The Crow Girl is easily the most difficult book I’ve ever reviewed. Part of that is the length. 784 pages! I could also say that this is probably one of the most complicated and complex story plots I’ve ever read. Be that as it may, I really enjoyed reading it. WARNING: content discussed in this book is of a sensitive nature and may upset, confuse, and trigger certain readers. Thank you to A.A. Knopf for sending me an advance copy.
Rating: 4.5/5 stars!
The newest crime novel sensation: In this shocking and suspenseful psychological thriller, a police detective must confront a hideous evil that forces her to question how much suffering one person can inflict upon another before creating a monster.
In a Stockholm city park, police discover the hideously abused body of a young boy. Detective Superintendent Jeanette Kihlberg heads the investigation, battling an apathetic prosecutor and a bureaucratic police force unwilling to devote resources to solving the murder of a nameless immigrant child. But with the discovery of two more mutilated children’s corpses, it becomes clear that a serial killer is at large. Jeanette turns to therapist Sofia Zetterlund for her expertise in psychopathic perpetrators, and their lives become increasingly intertwined, professionally and personally. As they draw closer to the truth about the killings–working together but, ultimately, each on her own–we come to understand that these murders are only the most obvious evidence of a hellishly insidious evil woven deep into Swedish society. As viscerally dramatic as it is psychologically intense, The Crow Girl is a tale of almost unfathomably heinous deeds, and of the profound damage–and the equally profound need for revenge–left in their wake.
My honest review:
Wow. Where to start with this behemoth of a book. If I was asked to describe this book for it’s psychological aspects it would be like walking down a hallway with 100 doors and 100 keys. Every time you finally found one key to match one door, every door and every key switches again. My mind was left reeling every time I picked up this book. I still don’t think I caught every clue that was written. But, although this book was long and complicated I loved the story. It is unique and unlike anything I’ve ever read before.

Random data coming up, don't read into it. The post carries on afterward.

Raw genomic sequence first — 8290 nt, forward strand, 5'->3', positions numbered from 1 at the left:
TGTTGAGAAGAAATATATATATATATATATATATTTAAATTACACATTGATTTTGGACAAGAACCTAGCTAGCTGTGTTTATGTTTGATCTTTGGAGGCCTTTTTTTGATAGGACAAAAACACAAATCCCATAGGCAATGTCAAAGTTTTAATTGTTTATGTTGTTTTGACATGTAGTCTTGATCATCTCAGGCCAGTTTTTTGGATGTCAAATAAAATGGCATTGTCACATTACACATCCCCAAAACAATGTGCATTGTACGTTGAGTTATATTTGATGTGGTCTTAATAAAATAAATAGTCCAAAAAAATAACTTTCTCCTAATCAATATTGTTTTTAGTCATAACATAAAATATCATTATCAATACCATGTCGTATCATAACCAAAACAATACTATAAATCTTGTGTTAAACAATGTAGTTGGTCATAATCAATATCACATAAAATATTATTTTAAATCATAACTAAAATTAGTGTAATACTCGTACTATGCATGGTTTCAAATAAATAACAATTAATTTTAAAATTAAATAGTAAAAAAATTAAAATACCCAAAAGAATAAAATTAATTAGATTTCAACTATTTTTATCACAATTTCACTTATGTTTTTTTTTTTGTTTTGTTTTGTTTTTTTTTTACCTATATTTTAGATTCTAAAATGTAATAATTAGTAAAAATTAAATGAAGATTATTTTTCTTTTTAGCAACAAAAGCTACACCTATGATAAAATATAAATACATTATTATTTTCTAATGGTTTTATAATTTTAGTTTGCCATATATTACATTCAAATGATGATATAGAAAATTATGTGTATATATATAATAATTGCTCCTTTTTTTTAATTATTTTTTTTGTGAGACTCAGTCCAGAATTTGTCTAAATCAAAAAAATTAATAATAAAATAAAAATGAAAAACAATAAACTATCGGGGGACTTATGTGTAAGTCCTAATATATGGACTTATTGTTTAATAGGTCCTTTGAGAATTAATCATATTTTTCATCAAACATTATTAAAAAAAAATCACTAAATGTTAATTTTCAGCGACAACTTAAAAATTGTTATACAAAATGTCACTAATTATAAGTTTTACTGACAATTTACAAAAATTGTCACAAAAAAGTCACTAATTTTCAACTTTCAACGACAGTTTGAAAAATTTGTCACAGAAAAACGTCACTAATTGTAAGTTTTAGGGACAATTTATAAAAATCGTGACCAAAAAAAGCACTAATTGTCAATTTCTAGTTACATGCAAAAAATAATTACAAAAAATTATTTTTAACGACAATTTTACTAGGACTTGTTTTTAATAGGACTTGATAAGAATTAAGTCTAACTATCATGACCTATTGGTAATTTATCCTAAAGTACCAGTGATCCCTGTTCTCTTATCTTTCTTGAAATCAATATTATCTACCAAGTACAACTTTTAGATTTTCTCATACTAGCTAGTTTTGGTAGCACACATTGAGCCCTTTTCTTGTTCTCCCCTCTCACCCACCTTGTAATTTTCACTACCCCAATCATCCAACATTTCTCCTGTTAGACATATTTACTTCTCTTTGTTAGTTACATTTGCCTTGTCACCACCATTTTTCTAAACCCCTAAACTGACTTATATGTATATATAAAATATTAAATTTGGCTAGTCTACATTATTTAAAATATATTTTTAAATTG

With a book this long there are bound to be a lot of characters. Sure there are the main characters throughout the book but the secondary characters, the victims, were some of the ones that really hit me the hardest. The topics of The Crow Girl are not easy to handle. Child abuse, cults, multiple personalities, child trafficking, and PTSD to just name a few. The scenes are graphic and gory. You find yourself feeling emotions that you can’t believe because what you have read is unbelievable.
I know I keep going back to how long this book is, but I can tell you it is completely necessary that it is this long. To shorten it would be taking away it’s main characteristics. The length adds so much complexity. The authors (yes there are two of them) weave such a tight and tangled web that you don’t know which way is up half of the time. Despite it’s page count, I have to say this felt like a very fast read. I was so sucked into the story that I didn’t notice how much time passed as I read. My eyes couldn’t read the words fast enough to satisfy the knowledge my brain was craving.
As the book started to slowly wind down to the end I realized that I couldn’t trust anything that I had previously read. I didn’t know what was real anymore. To say the ending was mind-blowing is a huge understatement. The twists and turns that I’d come to expect throughout this novel only accelerated as the ending came into view. Once pieces of this giant puzzle started finally fitting together I couldn’t believe I had been wrong from the start.
This book is definitely for a more experienced thriller reader. I think fans of horror novels would like it as well. The topics it deals with are hard to get over. Do not let the length of this novel hinder you from reading this book. However, be prepared for a major book hangover when it’s all over.
I’ve included a link below to an interview with both authors that make up Erik Axl Sund below.
Find the authors below ∇